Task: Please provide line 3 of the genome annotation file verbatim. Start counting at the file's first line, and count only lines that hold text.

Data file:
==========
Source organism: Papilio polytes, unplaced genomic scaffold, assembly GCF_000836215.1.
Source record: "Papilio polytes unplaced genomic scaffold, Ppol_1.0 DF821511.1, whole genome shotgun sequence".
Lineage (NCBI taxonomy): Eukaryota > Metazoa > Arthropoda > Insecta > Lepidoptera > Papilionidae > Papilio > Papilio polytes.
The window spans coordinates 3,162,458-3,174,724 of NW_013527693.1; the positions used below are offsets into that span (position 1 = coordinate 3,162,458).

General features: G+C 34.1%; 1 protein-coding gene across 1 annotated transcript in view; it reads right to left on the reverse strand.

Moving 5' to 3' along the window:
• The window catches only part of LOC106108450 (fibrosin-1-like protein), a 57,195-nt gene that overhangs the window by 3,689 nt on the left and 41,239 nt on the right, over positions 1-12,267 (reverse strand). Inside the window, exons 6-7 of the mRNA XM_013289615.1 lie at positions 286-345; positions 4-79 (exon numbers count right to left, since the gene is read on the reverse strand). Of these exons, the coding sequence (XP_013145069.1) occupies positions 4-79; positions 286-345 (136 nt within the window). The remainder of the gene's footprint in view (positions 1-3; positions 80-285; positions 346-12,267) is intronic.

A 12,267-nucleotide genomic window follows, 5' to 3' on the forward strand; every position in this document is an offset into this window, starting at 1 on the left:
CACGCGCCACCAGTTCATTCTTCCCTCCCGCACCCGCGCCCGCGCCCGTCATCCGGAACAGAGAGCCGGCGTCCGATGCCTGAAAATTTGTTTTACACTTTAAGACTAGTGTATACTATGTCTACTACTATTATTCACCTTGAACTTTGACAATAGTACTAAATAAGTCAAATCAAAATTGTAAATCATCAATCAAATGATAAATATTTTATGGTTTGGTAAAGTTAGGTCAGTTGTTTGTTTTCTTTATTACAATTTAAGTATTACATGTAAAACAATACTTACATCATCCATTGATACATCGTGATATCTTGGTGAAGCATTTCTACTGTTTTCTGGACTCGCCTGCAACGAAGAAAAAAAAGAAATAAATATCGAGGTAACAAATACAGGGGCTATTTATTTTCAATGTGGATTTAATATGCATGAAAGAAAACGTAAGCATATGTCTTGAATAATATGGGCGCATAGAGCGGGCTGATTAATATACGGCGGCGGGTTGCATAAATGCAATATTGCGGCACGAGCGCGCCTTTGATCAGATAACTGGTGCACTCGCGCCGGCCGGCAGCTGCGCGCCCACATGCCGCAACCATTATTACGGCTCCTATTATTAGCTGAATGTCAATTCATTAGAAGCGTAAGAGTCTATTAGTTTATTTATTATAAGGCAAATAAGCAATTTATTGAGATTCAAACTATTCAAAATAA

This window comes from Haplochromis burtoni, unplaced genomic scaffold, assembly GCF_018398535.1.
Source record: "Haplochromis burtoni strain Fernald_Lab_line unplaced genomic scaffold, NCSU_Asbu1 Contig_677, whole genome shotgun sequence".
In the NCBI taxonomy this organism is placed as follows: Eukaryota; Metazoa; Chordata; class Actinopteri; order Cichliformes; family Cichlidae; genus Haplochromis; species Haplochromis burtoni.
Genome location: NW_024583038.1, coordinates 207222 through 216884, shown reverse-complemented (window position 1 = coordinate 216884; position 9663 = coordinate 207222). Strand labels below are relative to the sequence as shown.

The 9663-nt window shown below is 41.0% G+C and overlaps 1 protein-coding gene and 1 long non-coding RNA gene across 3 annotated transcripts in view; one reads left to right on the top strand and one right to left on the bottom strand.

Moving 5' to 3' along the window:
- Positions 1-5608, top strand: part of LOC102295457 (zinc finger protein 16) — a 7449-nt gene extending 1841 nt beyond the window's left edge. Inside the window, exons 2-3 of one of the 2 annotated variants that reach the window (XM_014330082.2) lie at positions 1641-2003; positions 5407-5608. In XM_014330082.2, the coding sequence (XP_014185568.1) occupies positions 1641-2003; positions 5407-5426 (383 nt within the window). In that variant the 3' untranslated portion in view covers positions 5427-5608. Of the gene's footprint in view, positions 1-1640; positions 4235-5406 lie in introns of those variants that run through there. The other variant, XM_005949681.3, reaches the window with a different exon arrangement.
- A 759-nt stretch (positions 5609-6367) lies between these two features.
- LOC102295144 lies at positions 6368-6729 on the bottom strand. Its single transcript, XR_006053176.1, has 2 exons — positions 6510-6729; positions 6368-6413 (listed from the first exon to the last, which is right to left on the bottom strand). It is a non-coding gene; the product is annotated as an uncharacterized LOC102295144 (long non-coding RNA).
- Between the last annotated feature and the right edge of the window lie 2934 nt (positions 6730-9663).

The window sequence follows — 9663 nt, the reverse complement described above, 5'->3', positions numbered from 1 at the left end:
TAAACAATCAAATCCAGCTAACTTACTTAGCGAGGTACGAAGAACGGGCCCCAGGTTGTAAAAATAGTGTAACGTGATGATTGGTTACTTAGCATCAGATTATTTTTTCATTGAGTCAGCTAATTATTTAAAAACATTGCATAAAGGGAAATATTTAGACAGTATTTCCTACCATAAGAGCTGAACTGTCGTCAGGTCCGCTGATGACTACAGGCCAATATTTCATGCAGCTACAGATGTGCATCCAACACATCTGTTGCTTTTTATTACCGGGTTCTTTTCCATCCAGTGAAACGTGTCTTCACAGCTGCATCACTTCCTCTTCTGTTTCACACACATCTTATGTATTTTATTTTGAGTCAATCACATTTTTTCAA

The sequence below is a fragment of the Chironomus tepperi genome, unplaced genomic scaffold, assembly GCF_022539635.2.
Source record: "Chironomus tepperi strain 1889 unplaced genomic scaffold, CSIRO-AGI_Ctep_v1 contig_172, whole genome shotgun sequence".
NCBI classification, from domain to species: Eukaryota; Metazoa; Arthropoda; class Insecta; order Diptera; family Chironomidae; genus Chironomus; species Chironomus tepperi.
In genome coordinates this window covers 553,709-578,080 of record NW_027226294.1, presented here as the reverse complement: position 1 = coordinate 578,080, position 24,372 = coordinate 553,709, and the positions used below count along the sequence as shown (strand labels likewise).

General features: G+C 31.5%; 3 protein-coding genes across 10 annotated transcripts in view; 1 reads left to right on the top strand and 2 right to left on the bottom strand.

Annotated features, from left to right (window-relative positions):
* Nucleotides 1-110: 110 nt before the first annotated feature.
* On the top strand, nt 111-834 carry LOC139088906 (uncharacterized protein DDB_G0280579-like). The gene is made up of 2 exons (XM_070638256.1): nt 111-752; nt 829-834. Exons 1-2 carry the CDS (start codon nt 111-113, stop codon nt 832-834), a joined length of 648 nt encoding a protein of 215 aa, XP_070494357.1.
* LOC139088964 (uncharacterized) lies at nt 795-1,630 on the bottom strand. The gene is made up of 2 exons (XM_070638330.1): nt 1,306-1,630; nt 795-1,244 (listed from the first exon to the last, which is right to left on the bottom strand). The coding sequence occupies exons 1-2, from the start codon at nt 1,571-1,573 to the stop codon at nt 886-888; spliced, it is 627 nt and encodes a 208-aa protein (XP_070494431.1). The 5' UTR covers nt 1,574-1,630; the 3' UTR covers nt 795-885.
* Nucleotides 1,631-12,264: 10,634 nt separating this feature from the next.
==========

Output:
Lineage (NCBI taxonomy): Eukaryota > Metazoa > Arthropoda > Insecta > Lepidoptera > Papilionidae > Papilio > Papilio polytes.